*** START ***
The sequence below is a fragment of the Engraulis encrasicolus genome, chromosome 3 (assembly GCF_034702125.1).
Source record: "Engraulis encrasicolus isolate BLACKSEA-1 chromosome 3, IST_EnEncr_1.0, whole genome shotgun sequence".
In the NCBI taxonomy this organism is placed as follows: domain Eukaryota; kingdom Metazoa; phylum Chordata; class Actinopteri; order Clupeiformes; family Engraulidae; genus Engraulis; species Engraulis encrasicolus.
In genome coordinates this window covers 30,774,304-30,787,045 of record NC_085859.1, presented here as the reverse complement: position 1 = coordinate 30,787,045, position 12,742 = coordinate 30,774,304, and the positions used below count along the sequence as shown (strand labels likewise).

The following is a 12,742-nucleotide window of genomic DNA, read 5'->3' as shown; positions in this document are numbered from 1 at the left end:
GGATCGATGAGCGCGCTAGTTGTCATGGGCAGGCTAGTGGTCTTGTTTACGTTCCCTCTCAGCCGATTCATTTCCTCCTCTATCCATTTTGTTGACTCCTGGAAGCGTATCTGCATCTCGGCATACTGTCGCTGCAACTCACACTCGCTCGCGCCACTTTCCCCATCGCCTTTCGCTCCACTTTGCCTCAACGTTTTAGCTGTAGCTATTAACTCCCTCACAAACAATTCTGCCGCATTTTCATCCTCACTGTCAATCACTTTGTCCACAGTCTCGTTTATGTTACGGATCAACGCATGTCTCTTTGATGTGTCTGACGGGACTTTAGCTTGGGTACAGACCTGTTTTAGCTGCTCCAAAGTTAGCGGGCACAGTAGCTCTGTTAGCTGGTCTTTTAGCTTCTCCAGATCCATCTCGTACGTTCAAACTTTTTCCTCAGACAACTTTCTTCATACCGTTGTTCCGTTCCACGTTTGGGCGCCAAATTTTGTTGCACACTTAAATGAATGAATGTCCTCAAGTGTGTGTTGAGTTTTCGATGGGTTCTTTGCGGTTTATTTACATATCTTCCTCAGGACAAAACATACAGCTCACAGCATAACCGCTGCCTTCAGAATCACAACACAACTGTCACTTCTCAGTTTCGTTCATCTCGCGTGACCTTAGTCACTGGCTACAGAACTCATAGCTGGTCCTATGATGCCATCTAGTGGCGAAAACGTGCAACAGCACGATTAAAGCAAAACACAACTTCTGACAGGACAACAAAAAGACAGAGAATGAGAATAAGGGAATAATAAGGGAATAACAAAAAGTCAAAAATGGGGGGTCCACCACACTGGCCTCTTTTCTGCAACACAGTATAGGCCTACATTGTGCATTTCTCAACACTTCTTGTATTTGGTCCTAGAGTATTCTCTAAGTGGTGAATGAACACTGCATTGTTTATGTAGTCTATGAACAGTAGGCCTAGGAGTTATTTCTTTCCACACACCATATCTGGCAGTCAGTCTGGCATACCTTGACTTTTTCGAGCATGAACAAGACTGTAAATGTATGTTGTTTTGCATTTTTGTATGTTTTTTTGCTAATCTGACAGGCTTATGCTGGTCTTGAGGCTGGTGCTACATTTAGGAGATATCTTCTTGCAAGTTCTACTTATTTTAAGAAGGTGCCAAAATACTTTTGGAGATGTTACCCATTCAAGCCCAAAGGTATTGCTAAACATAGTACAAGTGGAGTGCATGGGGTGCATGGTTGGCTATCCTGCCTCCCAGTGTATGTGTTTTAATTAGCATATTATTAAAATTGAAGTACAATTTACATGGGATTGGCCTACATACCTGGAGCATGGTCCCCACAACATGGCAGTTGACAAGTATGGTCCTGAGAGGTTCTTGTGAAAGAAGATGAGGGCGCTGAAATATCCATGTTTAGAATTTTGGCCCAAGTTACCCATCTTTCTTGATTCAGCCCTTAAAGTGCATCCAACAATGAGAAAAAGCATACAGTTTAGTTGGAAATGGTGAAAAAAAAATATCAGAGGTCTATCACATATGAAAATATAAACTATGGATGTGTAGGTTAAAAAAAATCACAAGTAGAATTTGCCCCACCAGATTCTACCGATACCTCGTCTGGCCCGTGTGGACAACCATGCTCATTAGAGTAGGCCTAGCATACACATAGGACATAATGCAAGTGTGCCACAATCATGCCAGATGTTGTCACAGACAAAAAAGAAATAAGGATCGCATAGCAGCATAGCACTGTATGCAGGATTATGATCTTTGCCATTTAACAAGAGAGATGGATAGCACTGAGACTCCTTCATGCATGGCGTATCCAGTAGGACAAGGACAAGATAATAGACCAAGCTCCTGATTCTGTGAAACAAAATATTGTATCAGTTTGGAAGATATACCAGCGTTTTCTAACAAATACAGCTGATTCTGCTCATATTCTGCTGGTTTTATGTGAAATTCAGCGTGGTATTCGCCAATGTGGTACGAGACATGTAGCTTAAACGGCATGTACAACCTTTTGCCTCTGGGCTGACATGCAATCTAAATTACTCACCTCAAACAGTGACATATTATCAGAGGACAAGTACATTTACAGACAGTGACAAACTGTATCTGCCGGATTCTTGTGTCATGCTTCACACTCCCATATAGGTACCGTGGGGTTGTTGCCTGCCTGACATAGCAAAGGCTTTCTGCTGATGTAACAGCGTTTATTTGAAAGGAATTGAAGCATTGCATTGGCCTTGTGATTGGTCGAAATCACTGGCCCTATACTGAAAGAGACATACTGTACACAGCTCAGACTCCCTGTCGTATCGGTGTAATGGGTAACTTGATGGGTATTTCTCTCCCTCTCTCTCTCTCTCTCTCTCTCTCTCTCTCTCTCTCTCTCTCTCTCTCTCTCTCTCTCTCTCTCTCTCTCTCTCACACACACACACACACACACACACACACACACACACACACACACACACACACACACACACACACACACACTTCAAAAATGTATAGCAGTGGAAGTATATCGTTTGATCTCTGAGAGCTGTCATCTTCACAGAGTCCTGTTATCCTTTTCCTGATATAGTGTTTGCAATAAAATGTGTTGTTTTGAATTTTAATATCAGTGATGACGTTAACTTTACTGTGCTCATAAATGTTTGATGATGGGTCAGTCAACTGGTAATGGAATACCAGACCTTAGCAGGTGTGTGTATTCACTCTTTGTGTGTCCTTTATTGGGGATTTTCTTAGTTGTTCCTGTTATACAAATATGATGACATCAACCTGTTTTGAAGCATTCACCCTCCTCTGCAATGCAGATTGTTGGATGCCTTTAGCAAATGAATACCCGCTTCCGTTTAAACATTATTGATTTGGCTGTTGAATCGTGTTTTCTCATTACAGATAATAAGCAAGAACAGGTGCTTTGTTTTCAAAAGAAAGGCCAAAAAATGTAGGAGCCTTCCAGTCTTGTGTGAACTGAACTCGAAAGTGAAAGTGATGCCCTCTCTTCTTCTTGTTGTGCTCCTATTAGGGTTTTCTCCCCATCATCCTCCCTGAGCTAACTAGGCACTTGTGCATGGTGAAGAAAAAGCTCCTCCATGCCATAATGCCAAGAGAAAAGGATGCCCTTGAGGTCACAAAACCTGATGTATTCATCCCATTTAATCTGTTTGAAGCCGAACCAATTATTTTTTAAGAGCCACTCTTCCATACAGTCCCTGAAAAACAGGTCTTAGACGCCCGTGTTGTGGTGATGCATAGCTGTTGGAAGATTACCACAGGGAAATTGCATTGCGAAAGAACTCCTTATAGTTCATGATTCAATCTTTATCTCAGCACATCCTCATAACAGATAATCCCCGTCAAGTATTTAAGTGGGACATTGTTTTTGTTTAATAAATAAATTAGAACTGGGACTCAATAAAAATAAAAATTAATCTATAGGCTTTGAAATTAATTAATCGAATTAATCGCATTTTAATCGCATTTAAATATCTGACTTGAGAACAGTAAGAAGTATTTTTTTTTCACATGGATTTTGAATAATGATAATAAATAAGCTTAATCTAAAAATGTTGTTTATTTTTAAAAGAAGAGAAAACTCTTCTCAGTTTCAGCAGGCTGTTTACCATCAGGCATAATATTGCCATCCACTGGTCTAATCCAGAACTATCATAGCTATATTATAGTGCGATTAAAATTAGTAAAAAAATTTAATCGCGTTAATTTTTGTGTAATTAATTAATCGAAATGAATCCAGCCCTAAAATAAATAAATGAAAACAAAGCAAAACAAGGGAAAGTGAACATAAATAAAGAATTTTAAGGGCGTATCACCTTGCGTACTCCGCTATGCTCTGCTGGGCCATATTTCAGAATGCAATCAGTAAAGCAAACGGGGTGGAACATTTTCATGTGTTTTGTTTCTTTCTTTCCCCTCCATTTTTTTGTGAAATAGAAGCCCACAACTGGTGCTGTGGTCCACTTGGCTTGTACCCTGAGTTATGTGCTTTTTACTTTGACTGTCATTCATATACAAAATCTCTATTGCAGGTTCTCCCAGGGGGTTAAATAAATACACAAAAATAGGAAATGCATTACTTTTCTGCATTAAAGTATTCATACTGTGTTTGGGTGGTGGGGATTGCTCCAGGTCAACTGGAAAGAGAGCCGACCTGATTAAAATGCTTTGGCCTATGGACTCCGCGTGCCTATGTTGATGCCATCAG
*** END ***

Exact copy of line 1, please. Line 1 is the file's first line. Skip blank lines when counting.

The sequence below is a fragment of the Engraulis encrasicolus genome, chromosome 3 (assembly GCF_034702125.1).